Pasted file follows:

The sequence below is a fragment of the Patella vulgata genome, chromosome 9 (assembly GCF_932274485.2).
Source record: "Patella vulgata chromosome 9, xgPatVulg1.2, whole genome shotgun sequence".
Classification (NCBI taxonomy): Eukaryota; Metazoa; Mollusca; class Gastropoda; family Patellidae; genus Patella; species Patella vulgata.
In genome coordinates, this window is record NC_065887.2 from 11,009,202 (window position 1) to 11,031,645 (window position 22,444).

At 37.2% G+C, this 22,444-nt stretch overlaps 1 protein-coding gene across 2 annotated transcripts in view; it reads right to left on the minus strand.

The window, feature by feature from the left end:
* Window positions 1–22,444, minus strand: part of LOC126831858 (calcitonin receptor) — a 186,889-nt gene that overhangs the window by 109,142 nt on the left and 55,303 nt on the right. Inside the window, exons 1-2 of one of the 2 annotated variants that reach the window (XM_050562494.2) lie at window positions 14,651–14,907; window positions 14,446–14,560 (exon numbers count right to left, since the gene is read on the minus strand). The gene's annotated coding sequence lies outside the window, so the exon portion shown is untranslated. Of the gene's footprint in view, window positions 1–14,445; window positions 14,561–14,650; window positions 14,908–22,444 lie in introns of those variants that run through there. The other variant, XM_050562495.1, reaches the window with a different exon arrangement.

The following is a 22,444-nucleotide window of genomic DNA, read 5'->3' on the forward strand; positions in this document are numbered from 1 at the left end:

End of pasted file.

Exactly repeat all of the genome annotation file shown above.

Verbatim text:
The sequence below is a fragment of the Patella vulgata genome, chromosome 9 (assembly GCF_932274485.2).
Source record: "Patella vulgata chromosome 9, xgPatVulg1.2, whole genome shotgun sequence".
Classification (NCBI taxonomy): Eukaryota; Metazoa; Mollusca; class Gastropoda; family Patellidae; genus Patella; species Patella vulgata.
In genome coordinates, this window is record NC_065887.2 from 11,009,202 (window position 1) to 11,031,645 (window position 22,444).

At 37.2% G+C, this 22,444-nt stretch overlaps 1 protein-coding gene across 2 annotated transcripts in view; it reads right to left on the minus strand.

The window, feature by feature from the left end:
* Window positions 1–22,444, minus strand: part of LOC126831858 (calcitonin receptor) — a 186,889-nt gene that overhangs the window by 109,142 nt on the left and 55,303 nt on the right. Inside the window, exons 1-2 of one of the 2 annotated variants that reach the window (XM_050562494.2) lie at window positions 14,651–14,907; window positions 14,446–14,560 (exon numbers count right to left, since the gene is read on the minus strand). The gene's annotated coding sequence lies outside the window, so the exon portion shown is untranslated. Of the gene's footprint in view, window positions 1–14,445; window positions 14,561–14,650; window positions 14,908–22,444 lie in introns of those variants that run through there. The other variant, XM_050562495.1, reaches the window with a different exon arrangement.

The following is a 22,444-nucleotide window of genomic DNA, read 5'->3' on the forward strand; positions in this document are numbered from 1 at the left end: